Your Scene Needs a Problem By Ken Hughes, @TheKenHughes Part of the How They Do It Series Conflict is a must in every scene, but problems come in a myriad of shapes and sizes. The tricky part is knowing what the right problem for your scene is. To help with that, Ken Hughes visits the lecture hall today to share some thoughts on adding problems to your scenes. Moral Dilemmas – Book Review Imagine you are teaching a group of business people, all of whom work for the same company. They have been told that their eligibility for the next round of promotions depends on their achieving a certain level of English. All of them are busy and none of them have much time. Over the course, there have been quite a few absences and not very much homework.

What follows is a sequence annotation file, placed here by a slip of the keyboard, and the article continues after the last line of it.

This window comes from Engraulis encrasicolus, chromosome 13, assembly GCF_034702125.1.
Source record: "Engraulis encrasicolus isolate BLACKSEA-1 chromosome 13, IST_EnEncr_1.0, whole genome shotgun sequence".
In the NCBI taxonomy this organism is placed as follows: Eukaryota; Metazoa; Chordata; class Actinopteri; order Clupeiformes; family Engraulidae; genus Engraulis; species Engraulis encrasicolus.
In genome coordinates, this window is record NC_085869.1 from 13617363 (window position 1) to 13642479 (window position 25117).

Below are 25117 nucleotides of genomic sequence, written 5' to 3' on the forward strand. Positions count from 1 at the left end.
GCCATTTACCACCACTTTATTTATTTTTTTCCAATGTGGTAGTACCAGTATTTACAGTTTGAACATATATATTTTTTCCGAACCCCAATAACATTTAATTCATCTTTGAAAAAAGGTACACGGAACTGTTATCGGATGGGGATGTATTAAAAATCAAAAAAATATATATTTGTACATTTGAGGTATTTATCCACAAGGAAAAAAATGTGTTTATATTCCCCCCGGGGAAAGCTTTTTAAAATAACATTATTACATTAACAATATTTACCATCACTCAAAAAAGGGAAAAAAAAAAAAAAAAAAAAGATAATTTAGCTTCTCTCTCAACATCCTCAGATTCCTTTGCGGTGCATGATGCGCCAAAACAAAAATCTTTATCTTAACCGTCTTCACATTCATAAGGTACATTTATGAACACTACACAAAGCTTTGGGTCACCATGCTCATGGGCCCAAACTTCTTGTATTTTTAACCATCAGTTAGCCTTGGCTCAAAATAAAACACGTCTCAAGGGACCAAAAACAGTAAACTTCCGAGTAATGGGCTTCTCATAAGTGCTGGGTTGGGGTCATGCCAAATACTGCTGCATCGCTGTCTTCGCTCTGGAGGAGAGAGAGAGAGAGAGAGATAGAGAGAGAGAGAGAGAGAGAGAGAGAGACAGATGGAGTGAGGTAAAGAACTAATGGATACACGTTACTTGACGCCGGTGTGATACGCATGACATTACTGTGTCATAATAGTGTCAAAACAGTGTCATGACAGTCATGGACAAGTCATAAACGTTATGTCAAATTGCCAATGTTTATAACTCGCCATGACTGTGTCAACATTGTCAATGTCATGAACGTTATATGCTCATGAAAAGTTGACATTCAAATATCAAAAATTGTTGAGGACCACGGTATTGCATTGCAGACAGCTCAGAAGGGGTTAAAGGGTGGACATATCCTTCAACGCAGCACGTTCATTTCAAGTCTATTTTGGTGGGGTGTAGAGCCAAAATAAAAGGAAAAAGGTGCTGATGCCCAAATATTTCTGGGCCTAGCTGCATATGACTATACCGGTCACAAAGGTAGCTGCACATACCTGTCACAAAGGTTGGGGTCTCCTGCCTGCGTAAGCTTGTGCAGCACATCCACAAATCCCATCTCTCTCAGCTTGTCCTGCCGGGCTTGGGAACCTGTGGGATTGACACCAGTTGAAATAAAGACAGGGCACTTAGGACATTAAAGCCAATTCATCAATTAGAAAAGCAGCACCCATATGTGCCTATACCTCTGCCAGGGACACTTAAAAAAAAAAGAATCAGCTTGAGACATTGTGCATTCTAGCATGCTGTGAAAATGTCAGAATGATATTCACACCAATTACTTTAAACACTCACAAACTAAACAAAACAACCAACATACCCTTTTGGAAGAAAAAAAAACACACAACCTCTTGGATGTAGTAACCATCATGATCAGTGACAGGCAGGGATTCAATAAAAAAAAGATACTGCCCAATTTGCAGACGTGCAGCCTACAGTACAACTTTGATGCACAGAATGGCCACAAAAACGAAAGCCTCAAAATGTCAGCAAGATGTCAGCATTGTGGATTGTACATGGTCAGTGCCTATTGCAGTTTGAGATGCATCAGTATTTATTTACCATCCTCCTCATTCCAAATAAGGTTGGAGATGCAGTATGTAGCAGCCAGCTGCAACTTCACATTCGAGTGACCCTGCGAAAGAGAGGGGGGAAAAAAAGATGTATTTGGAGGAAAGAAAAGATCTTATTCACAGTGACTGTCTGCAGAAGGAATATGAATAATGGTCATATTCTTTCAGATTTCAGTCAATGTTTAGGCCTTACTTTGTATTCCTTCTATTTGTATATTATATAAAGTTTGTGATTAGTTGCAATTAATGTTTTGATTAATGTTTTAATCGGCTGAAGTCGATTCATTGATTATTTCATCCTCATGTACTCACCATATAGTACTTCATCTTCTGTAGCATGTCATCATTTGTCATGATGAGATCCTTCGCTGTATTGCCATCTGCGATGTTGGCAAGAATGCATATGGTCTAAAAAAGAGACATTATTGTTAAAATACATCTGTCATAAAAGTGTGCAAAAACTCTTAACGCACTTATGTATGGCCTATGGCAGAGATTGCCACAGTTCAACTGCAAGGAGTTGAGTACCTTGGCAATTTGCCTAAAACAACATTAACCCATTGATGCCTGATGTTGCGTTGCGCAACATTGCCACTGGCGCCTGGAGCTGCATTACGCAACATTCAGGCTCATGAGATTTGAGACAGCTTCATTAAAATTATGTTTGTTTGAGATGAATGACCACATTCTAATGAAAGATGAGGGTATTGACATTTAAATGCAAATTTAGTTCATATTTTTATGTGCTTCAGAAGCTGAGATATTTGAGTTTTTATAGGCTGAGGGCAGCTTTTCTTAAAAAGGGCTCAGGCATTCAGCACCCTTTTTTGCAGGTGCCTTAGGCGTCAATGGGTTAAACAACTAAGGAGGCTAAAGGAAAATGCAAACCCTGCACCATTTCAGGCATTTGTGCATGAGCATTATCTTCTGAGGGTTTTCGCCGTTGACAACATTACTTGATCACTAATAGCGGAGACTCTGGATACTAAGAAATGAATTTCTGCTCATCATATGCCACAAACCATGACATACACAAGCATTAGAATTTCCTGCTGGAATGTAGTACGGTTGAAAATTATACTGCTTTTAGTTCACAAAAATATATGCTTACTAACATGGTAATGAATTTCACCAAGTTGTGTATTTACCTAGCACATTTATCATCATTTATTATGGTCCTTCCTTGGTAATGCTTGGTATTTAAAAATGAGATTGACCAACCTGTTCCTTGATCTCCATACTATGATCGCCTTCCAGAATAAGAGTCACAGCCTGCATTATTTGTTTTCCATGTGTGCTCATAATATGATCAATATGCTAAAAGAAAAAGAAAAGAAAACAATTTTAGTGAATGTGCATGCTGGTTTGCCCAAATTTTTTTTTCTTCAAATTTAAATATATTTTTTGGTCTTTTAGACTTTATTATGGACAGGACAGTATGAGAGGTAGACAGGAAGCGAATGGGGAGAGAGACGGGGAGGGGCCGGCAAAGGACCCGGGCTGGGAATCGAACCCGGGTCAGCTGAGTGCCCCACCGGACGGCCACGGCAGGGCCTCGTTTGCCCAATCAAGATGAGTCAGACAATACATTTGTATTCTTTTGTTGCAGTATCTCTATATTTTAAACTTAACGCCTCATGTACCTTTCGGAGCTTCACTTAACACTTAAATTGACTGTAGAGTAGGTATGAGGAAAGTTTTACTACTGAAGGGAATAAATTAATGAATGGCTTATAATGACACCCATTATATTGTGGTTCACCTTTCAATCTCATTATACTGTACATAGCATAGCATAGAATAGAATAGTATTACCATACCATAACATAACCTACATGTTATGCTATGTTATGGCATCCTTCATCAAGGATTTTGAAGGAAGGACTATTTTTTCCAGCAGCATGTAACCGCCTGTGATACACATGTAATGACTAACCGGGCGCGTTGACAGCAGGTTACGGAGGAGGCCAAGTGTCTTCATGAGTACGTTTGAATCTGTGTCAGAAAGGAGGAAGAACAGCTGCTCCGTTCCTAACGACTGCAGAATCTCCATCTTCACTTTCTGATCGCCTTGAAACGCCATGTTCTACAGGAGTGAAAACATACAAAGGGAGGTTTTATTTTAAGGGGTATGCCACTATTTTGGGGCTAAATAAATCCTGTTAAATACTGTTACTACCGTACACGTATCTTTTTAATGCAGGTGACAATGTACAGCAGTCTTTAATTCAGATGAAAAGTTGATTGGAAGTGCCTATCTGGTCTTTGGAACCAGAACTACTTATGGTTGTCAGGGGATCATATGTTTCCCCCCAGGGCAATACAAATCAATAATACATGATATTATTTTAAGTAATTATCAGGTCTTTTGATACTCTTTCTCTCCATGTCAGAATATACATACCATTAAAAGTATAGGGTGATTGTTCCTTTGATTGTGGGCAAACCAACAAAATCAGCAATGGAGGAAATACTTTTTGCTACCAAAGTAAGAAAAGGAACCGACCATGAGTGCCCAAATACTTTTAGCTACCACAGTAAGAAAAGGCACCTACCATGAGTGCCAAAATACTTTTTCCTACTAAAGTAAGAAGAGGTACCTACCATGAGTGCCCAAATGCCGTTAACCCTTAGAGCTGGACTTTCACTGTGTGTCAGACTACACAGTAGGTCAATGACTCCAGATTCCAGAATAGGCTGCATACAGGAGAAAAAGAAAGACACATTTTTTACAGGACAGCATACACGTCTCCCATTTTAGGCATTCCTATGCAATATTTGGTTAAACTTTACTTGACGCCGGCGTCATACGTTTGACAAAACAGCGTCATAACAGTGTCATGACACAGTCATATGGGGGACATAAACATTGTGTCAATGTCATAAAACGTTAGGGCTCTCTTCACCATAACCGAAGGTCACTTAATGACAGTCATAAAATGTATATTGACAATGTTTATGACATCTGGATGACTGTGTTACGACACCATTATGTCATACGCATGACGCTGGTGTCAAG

Thirteen Writing Prompts. [Originally published May 4, 2006.] Write a scene showing a man and a woman arguing over the man’s friendship with a former girlfriend. Do not mention the girlfriend, the man, the woman, or the argument. Write a short scene set at a lake, with trees and shit. See How Easily You Can Track Your Character's Emotional Arc in a Scene Most authors try to understand what a character is feeling at a particular moment: He’s angry here. He’s happy there. Many authors also consider how the character’s emotional arc changes over the course of the entire story: He begins insecure. He ends confident. But few think about how the character’s emotional arc develops over the course of a single scene.